there are 3 Face Cards in a Suit of 13 cards and there are 4 Suits in total so

P(Face) = 12/52

Therefore,

`P(King|face) = P(face|king)*P(king)/P(face) = 1/3`

### Naive Bayes Scratch Implementation using Python

Here we are implementing a Naive Bayes Algorithm using Gaussian distributions. It performs all the necessary steps from data preparation and model training to testing and evaluation.

#### Importing Libraries

Importing necessary libraries:

• `math`: for mathematical operations
• `random`: for random number generation
• `pandas`: for data manipulation
• `numpy`: for scientific computing

## Python3

 `import` `math` `import` `random` `import` `pandas as pd` `import` `numpy as np`

#### Encode Class

The `encode_class` function converts class labels in the dataset into numeric values. It assigns a unique numeric identifier to each class.

## Python3

 `def` `encode_class(mydata):` `    ``classes ``=` `[]` `    ``for` `i ``in` `range``(``len``(mydata)):` `        ``if` `mydata[i][``-``1``] ``not` `in` `classes:` `            ``classes.append(mydata[i][``-``1``])` `    ``for` `i ``in` `range``(``len``(classes)):` `        ``for` `j ``in` `range``(``len``(mydata)):` `            ``if` `mydata[j][``-``1``] ``=``=` `classes[i]:` `                ``mydata[j][``-``1``] ``=` `i` `    ``return` `mydata`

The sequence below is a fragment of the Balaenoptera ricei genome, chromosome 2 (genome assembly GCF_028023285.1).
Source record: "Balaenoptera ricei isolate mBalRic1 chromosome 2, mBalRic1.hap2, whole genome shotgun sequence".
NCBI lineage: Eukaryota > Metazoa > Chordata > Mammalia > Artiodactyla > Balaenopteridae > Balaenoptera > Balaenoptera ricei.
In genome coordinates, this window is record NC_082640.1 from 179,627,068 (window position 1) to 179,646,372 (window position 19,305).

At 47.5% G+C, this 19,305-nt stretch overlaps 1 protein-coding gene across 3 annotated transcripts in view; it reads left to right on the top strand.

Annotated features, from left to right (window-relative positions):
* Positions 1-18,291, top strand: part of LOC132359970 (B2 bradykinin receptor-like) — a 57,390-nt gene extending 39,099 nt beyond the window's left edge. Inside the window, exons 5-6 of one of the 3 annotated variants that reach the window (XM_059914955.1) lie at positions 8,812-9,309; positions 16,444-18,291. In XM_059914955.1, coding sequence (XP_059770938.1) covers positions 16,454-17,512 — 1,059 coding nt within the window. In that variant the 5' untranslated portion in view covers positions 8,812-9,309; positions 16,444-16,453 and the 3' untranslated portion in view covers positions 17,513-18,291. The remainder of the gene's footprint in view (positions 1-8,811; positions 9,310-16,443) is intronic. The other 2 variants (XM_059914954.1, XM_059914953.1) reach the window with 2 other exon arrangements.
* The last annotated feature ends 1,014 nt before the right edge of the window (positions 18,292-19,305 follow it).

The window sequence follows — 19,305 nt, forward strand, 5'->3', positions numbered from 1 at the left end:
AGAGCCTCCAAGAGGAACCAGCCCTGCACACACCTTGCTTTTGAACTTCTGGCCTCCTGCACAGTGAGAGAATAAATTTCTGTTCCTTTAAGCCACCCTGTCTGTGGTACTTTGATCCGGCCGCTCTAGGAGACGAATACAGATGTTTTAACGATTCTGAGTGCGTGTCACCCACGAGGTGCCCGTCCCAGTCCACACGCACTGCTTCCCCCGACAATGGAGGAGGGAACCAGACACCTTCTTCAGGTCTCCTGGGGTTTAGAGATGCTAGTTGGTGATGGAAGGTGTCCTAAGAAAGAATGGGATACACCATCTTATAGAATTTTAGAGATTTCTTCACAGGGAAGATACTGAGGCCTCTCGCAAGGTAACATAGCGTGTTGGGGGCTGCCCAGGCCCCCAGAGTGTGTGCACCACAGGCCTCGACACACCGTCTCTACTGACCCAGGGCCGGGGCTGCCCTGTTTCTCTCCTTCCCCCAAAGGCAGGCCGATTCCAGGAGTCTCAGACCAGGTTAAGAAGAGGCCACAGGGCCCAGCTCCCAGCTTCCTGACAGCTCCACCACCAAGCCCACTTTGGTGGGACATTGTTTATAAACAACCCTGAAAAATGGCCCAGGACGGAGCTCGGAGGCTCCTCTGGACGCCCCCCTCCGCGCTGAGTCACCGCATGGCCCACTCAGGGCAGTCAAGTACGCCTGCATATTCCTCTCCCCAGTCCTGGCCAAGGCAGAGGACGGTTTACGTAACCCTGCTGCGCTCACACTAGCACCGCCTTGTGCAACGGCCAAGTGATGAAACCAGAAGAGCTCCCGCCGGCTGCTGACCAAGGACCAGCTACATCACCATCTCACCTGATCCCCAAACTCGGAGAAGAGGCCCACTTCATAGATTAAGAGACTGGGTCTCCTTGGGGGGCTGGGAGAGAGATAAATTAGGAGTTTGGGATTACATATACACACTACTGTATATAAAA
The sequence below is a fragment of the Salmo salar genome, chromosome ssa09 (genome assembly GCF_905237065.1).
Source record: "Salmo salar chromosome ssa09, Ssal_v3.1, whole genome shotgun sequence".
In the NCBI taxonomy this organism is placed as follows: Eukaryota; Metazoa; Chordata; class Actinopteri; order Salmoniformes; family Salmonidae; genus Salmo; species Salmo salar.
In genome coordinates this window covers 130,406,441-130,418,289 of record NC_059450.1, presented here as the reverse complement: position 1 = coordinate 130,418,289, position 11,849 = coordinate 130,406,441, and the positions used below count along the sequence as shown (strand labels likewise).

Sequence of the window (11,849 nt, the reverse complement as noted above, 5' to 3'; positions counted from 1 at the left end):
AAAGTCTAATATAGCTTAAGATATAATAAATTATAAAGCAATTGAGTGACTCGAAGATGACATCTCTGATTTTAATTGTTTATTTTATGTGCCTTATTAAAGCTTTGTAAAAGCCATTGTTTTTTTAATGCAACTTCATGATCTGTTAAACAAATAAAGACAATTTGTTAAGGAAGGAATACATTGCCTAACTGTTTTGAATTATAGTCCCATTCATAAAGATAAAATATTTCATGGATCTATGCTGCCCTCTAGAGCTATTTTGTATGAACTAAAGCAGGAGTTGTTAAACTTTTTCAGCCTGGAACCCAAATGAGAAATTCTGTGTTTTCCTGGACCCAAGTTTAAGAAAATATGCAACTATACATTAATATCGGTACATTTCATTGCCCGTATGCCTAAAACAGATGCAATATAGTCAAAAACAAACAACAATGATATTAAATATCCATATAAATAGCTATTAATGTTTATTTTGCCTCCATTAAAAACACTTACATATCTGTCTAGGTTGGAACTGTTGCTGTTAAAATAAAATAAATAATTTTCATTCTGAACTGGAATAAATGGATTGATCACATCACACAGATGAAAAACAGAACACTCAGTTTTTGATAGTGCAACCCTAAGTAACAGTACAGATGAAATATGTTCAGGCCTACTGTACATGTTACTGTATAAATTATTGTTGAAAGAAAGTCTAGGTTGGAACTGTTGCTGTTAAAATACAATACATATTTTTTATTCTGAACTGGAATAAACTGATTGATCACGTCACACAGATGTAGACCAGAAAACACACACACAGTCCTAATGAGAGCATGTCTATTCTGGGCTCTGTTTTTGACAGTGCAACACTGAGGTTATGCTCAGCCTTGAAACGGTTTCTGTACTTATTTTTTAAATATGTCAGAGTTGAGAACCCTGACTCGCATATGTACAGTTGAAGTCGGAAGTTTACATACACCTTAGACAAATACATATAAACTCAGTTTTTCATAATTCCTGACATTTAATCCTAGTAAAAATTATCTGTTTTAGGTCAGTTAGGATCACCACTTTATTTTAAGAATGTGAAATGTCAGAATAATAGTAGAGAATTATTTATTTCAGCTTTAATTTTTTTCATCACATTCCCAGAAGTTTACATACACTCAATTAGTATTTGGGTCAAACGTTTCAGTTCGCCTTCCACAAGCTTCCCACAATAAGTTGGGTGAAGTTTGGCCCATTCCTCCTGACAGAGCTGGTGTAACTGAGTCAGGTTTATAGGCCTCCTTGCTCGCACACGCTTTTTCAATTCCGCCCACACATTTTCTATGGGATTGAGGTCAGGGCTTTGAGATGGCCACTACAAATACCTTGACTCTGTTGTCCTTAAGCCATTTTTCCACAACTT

#### Data Splitting

The `splitting` function is used to split the dataset into training and testing sets based on the given ratio.

## Python3

 `def` `splitting(mydata, ratio):` `    ``train_num ``=` `int``(``len``(mydata) ``*` `ratio)` `    ``train ``=` `[]` `    ``test ``=` `list``(mydata)` `    ``while` `len``(train) < train_num:` `        ``index ``=` `random.randrange(``len``(test))` `        ``train.append(test.pop(index))` `    ``return` `train, test`

#### Group Data by Class

The `groupUnderClass` function takes the data and returns a dictionary where each key is a class label and the value is a list of data points belonging to that class.